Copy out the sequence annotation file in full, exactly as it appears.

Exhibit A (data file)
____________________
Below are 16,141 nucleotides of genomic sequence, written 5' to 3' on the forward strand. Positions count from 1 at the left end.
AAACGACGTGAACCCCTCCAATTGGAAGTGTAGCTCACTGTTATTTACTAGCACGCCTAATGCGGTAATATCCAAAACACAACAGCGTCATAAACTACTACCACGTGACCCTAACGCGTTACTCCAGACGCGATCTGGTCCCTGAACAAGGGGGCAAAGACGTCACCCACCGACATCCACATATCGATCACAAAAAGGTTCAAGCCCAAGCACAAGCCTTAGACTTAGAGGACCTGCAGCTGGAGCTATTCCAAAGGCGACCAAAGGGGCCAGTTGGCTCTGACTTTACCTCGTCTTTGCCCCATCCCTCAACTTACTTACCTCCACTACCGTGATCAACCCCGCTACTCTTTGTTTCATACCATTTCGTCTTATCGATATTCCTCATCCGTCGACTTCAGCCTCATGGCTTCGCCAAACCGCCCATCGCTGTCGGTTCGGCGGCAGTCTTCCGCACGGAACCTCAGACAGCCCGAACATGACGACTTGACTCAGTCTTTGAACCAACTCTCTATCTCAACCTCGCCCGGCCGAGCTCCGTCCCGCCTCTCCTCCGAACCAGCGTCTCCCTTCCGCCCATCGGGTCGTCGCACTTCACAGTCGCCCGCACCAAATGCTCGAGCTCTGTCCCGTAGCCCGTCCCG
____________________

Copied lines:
Below are 16,141 nucleotides of genomic sequence, written 5' to 3' on the forward strand. Positions count from 1 at the left end.
AAACGACGTGAACCCCTCCAATTGGAAGTGTAGCTCACTGTTATTTACTAGCACGCCTAATGCGGTAATATCCAAAACACAACAGCGTCATAAACTACTACCACGTGACCCTAACGCGTTACTCCAGACGCGATCTGGTCCCTGAACAAGGGGGCAAAGACGTCACCCACCGACATCCACATATCGATCACAAAAAGGTTCAAGCCCAAGCACAAGCCTTAGACTTAGAGGACCTGCAGCTGGAGCTATTCCAAAGGCGACCAAAGGGGCCAGTTGGCTCTGACTTTACCTCGTCTTTGCCCCATCCCTCAACTTACTTACCTCCACTACCGTGATCAACCCCGCTACTCTTTGTTTCATACCATTTCGTCTTATCGATATTCCTCATCCGTCGACTTCAGCCTCATGGCTTCGCCAAACCGCCCATCGCTGTCGGTTCGGCGGCAGTCTTCCGCACGGAACCTCAGACAGCCCGAACATGACGACTTGACTCAGTCTTTGAACCAACTCTCTATCTCAACCTCGCCCGGCCGAGCTCCGTCCCGCCTCTCCTCCGAACCAGCGTCTCCCTTCCGCCCATCGGGTCGTCGCACTTCACAGTCGCCCGCACCAAATGCTCGAGCTCTGTCCCGTAGCCCGTCCCG